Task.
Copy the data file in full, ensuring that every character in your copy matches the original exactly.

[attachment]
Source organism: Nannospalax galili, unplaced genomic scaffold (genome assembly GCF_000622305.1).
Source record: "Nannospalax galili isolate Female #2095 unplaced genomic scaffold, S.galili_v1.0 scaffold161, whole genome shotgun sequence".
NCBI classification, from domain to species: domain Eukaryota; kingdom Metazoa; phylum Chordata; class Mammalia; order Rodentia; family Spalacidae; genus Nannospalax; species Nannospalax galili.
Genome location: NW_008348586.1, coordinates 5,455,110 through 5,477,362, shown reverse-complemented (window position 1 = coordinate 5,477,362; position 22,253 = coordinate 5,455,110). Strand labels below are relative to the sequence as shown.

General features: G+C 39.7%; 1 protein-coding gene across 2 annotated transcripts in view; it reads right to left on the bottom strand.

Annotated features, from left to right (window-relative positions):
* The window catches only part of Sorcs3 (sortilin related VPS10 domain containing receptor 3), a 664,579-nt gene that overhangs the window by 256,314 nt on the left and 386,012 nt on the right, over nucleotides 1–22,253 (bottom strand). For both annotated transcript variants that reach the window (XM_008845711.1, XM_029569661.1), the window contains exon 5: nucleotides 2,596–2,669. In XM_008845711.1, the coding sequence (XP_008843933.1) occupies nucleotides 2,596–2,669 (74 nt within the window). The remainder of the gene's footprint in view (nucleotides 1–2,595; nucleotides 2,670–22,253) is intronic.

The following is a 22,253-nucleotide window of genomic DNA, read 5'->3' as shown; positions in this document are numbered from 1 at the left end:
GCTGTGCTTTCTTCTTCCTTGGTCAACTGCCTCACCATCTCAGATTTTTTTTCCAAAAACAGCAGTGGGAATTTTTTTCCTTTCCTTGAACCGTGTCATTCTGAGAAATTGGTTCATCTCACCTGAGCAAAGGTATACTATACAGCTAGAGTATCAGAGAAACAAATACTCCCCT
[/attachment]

Source organism: Nannospalax galili, unplaced genomic scaffold (genome assembly GCF_000622305.1).
Source record: "Nannospalax galili isolate Female #2095 unplaced genomic scaffold, S.galili_v1.0 scaffold161, whole genome shotgun sequence".
NCBI classification, from domain to species: domain Eukaryota; kingdom Metazoa; phylum Chordata; class Mammalia; order Rodentia; family Spalacidae; genus Nannospalax; species Nannospalax galili.
Genome location: NW_008348586.1, coordinates 5,455,110 through 5,477,362, shown reverse-complemented (window position 1 = coordinate 5,477,362; position 22,253 = coordinate 5,455,110). Strand labels below are relative to the sequence as shown.

General features: G+C 39.7%; 1 protein-coding gene across 2 annotated transcripts in view; it reads right to left on the bottom strand.

Annotated features, from left to right (window-relative positions):
* The window catches only part of Sorcs3 (sortilin related VPS10 domain containing receptor 3), a 664,579-nt gene that overhangs the window by 256,314 nt on the left and 386,012 nt on the right, over nucleotides 1–22,253 (bottom strand). For both annotated transcript variants that reach the window (XM_008845711.1, XM_029569661.1), the window contains exon 5: nucleotides 2,596–2,669. In XM_008845711.1, the coding sequence (XP_008843933.1) occupies nucleotides 2,596–2,669 (74 nt within the window). The remainder of the gene's footprint in view (nucleotides 1–2,595; nucleotides 2,670–22,253) is intronic.

The following is a 22,253-nucleotide window of genomic DNA, read 5'->3' as shown; positions in this document are numbered from 1 at the left end:
GCTGTGCTTTCTTCTTCCTTGGTCAACTGCCTCACCATCTCAGATTTTTTTTCCAAAAACAGCAGTGGGAATTTTTTTCCTTTCCTTGAACCGTGTCATTCTGAGAAATTGGTTCATCTCACCTGAGCAAAGGTATACTATACAGCTAGAGTATCAGAGAAACAAATACTCCCCT